If the CSUN maintenance personnel were wary of tankless technology, a special training session conducted at Noritz headquarters in Fountain Valley, Calif., dispelled any skepticism. Suttles’ personnel also received training prior to starting work on the project.

The gas and water connections on one of the prefabricated tankless racks are shown. The racks were assembled offsite and then lifted ot the rooftop by crane. Installation labor time was cut in half since materials did not have to be carried piecemeal up the roof for assembly.

Cookie-Cutter Strategy

Installation of the four systems spanned approximately six weeks from June until August. Shop fabrication of each assembly required two or three plumbers working five days. Transferring and anchoring the assembly to the roof took half a day with another two days needed to finish all the pipe connections within each apartment.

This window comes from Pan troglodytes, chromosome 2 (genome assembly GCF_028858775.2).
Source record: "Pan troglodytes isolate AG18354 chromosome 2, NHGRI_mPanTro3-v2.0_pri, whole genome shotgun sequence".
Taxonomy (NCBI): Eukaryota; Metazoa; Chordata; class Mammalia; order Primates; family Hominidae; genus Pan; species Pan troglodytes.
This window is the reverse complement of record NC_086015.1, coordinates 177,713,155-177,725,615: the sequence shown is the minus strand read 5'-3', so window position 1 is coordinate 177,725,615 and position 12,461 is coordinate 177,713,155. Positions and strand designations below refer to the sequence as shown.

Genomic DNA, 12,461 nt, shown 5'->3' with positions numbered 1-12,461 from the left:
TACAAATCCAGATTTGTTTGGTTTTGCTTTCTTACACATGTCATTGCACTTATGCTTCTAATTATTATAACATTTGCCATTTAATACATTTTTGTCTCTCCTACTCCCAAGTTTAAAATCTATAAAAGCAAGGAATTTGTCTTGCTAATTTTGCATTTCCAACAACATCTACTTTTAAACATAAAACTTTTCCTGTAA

“The prefabrication actually took a bit longer than I had anticipated,” Suttles states. “It also prevented mistakes. The shop is a much more controlled environment than a jobsite. Once we finished the initial assembly and made our various adjustments to get the tankless units to fit into the racks, we just ‘cookie-cuttered’ the other three, using the same layout and measurements. Trying to duplicate the first assembly on the other three rooftops would have just killed us because of all the errors. This tankless water heater installation is the largest prefab project we’ve ever done, but we experienced no serious problems.”

Computer-aided design technology played an important role in the prefabrication work.

“We are just getting into the world of CAD out of necessity,” says Suttles, whose 40-year-old firm specializes in school projects while maintaining an overall emphasis on commercial, institutional and industrial plumbing work. “CAD is all but required now on school jobs in this market. The owners feel there’s less time lost and fewer problems with it - a much better product in the end. We’re currently scouting for new quarters so we can create a larger prefab shop for this kind of work.”

The only snag in the CSUN installation occurred after the fact. The pressure-balancing valves in the apartment showers were past their operational lifetimes and not properly compensating for the differential pressures on the hot- and cold-water systems.